November 1, 2021
Considering the Americans – for years – have gone to great lengths to obfuscate the reality on the ground in Afghanistan, it is only fitting that Washington is trying to muddy the waters as to how and why the war ended in such a disastrous manner and who bears the most responsibility. Of course, the very moment Kabul collapsed the Biden administration blamed Afghan forces and the government, but efforts to paint its former puppet as villain number one are becoming increasingly hard to swallow as the smoke clears.
Secretary of State Antony Blinken executes the blame Ghani strategy automatically whenever pressed on whether the U.S. could have done more, just as he did in a recent interview.
“I was on the phone with President Ghani on a Saturday night pressing him to make sure he was ready to agree with the plan we were trying to put into effect to do a transfer of power to a new government that would’ve been led by the Taliban but been inclusive and included all aspects of Afghan society,” Blinken said on CBS’s Face the Nation on Sunday, October 31. “And he told me on the phone he was prepared to do that, but if the Taliban wouldn’t go along, he was ready to fight to the death. And the very next day, he fled Afghanistan.”
The recently-departed envoy Zalmay Khalilzad has also been at it, making the rounds in a farewell tour of sorts to make sure his legacy as the great dealmaker remains intact.
“We were all surprised by the intransigence of President Ghani in insisting on staying in power till his term ended, despite the fact that he had come out re-elected in a fraudulent election that very few Afghans participated in,” Khalilzad said on October 27 during a Carnegie Endowment for International Peace webinar.
Villainizing Ghani is so much easier than explaining how Washington was so unprepared despite knowing full well the Afghan government and armed forces were built on a flimsy foundation that grew more fragile by the year. In fact, U.S. lies about the progress of the war and the solid state of the Afghan military were repeatedly exposed publicly by watchdogs, the Taliban themselves, not to mention the Pentagon’s own data.
In June of 2018, for example, as covered in these very pages, then-U.S. Forces Afghanistan Commander General John Nicholson tried to persuade us that they were seeing progress on the ground. And yet, according to district control data, the Taliban were winning.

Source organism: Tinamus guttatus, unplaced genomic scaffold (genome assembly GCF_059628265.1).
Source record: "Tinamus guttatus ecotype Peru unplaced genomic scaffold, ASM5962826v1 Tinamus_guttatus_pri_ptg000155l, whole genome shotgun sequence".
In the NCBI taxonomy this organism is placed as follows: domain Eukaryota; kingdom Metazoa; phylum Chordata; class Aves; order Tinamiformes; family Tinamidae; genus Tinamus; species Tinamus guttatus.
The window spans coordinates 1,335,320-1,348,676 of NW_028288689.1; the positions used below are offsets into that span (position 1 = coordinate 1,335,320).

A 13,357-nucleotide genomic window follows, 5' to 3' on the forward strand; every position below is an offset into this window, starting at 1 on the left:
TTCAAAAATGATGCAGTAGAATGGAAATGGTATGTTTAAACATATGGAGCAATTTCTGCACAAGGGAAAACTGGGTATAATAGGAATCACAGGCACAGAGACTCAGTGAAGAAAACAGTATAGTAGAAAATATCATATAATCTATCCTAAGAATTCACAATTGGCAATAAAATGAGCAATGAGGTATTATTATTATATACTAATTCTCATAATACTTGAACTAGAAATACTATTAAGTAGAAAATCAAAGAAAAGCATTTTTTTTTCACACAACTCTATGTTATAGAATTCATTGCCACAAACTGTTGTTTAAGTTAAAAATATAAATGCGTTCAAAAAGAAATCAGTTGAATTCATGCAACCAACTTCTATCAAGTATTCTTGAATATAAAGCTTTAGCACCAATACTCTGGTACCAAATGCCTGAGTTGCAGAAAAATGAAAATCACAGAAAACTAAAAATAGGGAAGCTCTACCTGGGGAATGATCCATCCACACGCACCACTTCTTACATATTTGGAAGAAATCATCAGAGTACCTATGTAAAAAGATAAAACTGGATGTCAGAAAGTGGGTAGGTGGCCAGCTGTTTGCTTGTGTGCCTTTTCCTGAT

In 2019, the mega dump by The Washington Post, dubbed the “Afghanistan Papers,” amounted to seething indictments of how the Bush and Obama administrations deceived – or at least tried to deceive – the public on what was really going on inside Afghanistan since the fall of the Taliban in 2001.
On the day of the release, former State Department Political Officer Matthew Hoh had said U.S. generals, diplomats and officials on all levels – up to the Oval Office – spun facts and misrepresented the true nature of the war “to keep the American empire.”
Blinken’s latest attempt to blame Ghani must be seen in the context of recent condemnations of his agency’s role in hiding information that – if acted upon – could have prevented the type of fiasco that eventually unfolded.
“In my opinion, the full picture of what happened in August – and all the warning signs that could have predicted that outcome – will only be revealed if the information that the Departments of State and Defense have already restricted from public release will be made available,” Special Inspector General for Afghan Reconstruction (SIGAR) John Sopko told reporters on October 26.
For example, he added, the Pentagon restricted from public release a range of information going back to 2015 on the performance of the Afghan security forces – purportedly at the request of Kabul. This included, the watchdog pointed out, information such as casualty data, unit strength, training, operational deficiencies, and tactical readiness of Afghan military leadership.
“In essence, nearly all the information you needed to know to determine whether the Afghan security forces were a real fighting force or a house of cards waiting to fall,” Sopko said. “In light of recent events, it is not surprising that the Afghan government, and likely some in DOD, wanted to keep that information under lock and key.”
In the wake of the collapse, Sopko had mocked the State Department’s request to temporarily suspend access to all audit reports because such information, according to the brain trust at Foggy Bottom, may put Afghan allies in “jeopardy.”
Of course, now we all know it was the U.S. administration that was in jeopardy of – once again – being exposed.